My friend Jeanette has been one of my besties since we were in elementary school. We share a lot of crazy, fun memories. Some of those memories were at summer camp together. Though, our summer camp experience was a day-camp at a local university in Long Island, NY, not the sleep-away, in the woods experience.
I remember the food that was served for lunch. It was usually an incredibly greasy grilled cheese, or a dried up hamburger (I don’t even know if they used actual meat) and tater tots. That was the first time I ever ate tater tots. It was also the first and only time I ate rattle snake. And yes, it tastes like chicken.
So, it was not surprising when Jeanette shared with me this recent New York Times article entitled “At Camp, It’s Not Grub, It’s Cuisine”. It brought me right back to our summer-camp days and the terrible food we shared. Now, kids apparently eat “cuisine.” I’m not going to lie, the article evoked a bit of jealousy over the food kids are eating at some summer camps. For example,
“The meal’s animal protein was chicken, bought at the poultry farm down the road the day before, then roasted, shredded and reheated in a ginger-soy sauce with a cilantro purée. There was a salad bar with lettuces, couscous,tomatoes and cucumbers. (The lettuce, cilantro and bok choy had been picked that day by campers from Ballibay’s lush 10-bed vegetable garden.) Dessert: small bowls of local-peach crumble atop a puddle of cream.“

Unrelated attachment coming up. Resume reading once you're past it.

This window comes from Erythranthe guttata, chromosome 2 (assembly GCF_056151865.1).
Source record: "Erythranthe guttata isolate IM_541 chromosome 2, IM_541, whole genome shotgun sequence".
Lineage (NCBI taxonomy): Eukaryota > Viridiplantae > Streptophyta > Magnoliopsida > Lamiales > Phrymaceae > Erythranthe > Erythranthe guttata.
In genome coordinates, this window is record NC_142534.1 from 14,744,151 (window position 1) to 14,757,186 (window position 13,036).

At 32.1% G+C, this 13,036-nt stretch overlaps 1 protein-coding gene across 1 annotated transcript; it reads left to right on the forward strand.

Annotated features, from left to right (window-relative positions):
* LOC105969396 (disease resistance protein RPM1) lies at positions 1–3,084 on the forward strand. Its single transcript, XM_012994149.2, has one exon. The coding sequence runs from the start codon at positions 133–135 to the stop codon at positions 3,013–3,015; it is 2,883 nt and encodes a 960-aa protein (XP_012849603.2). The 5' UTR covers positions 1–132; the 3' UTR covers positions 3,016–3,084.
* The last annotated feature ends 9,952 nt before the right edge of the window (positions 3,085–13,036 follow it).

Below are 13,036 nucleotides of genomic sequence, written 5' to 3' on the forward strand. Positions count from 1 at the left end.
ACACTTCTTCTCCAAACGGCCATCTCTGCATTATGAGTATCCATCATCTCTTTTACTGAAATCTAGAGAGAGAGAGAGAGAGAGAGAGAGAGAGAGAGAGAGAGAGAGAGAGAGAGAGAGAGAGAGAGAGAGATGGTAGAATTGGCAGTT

Really? I’m salivating! These are some lucky kids!
This article brings to light camps around the country, their counselors and campers, realizing the importance in healthy-eating. Awesome!
No more grub! No more grub! Who wants to eat something that’s reminiscent of a worm anyway?
Children need to learn the importance of healthy, local, whole foods versus processed, sugary, manufactured food products which has been the norm at all camps around the country. Because most sleep-away camps last a few weeks, kids can learn and actually see where their food grows and have hands-on experience in preparing it.
I have always enjoyed food, I was not a picky eater but I was slightly apprehensive when it came to eating foods that I never tried. The way I was able to try new foods was not having my parents around and peer pressure. Hence the rattle snake tasting. If my parents were around and I didn’t want to eat something, I would let them know, mainly because there’s a level of comfortability. I would assume that this similar for many, if not all children which is why expanding the palate through eating and developing good food habits while away at camp is a fantastic idea for children. Let’s hope this catches on more! (Mainly because I want to go there!)
That’s all for today folks. I leave you with this good chuckle: